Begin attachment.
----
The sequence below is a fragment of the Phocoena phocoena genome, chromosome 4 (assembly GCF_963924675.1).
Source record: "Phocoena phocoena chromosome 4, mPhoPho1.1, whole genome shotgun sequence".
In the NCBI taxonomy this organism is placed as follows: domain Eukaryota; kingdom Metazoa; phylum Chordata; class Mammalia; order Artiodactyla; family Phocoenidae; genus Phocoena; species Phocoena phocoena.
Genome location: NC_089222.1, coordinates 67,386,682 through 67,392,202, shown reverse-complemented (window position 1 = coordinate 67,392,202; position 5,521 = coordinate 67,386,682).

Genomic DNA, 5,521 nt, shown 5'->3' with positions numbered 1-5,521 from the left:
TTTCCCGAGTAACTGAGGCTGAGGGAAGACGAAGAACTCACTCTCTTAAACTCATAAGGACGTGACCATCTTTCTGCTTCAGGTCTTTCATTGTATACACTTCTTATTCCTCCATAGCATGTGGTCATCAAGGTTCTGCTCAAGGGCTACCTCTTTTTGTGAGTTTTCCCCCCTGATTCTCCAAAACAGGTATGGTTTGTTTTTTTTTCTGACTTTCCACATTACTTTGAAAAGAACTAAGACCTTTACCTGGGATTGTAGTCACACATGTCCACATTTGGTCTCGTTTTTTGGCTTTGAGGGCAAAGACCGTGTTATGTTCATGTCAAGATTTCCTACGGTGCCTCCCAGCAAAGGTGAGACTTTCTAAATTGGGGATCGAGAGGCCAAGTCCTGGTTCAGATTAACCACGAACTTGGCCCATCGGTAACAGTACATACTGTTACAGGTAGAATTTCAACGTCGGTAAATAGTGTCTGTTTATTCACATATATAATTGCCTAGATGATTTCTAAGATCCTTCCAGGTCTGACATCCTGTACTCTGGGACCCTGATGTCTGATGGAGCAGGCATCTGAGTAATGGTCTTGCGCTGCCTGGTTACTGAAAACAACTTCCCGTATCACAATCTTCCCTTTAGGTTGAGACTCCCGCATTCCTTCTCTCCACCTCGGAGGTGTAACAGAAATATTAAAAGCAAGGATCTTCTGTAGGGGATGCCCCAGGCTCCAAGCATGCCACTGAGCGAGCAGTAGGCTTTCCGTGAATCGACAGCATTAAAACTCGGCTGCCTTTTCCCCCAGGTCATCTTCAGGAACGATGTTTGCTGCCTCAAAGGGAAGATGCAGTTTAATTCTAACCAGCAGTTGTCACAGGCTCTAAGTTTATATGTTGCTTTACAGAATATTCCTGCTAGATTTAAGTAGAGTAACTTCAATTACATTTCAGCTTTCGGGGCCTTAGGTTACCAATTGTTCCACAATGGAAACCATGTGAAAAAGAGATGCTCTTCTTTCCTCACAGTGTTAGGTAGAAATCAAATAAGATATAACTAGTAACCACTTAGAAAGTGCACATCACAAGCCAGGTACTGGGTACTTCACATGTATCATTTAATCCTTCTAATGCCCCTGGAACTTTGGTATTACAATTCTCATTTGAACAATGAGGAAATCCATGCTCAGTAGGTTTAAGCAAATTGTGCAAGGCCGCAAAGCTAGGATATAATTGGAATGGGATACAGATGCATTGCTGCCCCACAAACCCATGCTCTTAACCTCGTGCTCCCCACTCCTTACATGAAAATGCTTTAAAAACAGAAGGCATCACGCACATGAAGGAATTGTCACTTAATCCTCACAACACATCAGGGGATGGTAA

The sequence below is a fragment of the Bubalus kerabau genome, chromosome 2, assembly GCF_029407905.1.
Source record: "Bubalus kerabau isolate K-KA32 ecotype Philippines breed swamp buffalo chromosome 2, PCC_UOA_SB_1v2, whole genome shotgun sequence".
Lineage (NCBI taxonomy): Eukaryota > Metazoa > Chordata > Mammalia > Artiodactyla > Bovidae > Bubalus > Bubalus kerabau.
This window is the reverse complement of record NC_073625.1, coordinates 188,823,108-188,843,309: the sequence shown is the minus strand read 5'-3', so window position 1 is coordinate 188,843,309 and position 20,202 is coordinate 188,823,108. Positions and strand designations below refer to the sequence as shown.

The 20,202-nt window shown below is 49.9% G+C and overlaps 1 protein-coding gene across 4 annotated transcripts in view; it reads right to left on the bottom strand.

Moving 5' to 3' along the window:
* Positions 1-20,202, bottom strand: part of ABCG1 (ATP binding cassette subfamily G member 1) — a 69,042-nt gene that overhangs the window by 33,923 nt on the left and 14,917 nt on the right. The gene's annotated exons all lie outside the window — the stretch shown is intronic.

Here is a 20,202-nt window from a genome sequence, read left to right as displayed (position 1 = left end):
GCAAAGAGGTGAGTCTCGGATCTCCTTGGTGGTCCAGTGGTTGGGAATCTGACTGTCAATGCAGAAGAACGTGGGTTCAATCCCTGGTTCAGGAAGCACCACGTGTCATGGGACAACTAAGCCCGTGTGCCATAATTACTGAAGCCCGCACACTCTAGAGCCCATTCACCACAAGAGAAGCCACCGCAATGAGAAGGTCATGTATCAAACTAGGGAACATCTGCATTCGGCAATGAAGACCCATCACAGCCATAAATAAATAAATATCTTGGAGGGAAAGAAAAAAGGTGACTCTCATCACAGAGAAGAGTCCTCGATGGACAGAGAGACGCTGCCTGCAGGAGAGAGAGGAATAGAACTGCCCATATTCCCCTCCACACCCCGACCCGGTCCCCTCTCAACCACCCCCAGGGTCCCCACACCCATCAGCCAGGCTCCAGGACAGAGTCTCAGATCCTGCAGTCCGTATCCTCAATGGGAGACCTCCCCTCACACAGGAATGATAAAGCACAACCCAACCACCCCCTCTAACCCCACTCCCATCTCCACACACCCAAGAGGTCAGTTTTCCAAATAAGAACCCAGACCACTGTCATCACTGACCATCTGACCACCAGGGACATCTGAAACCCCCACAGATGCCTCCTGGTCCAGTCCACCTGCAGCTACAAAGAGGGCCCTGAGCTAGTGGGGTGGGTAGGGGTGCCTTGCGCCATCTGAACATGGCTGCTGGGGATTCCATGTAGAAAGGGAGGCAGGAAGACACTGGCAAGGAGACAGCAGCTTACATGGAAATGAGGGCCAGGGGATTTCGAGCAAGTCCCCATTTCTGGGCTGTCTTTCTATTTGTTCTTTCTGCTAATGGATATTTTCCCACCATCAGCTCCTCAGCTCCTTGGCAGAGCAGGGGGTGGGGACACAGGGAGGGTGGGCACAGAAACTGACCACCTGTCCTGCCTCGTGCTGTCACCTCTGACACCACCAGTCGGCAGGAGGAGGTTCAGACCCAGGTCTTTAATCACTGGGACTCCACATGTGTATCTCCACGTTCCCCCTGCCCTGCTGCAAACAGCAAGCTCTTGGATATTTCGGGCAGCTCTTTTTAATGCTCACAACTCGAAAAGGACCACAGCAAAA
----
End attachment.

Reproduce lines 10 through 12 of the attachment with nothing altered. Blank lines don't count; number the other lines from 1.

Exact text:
This window is the reverse complement of record NC_073625.1, coordinates 188,823,108-188,843,309: the sequence shown is the minus strand read 5'-3', so window position 1 is coordinate 188,843,309 and position 20,202 is coordinate 188,823,108. Positions and strand designations below refer to the sequence as shown.

The 20,202-nt window shown below is 49.9% G+C and overlaps 1 protein-coding gene across 4 annotated transcripts in view; it reads right to left on the bottom strand.

Moving 5' to 3' along the window: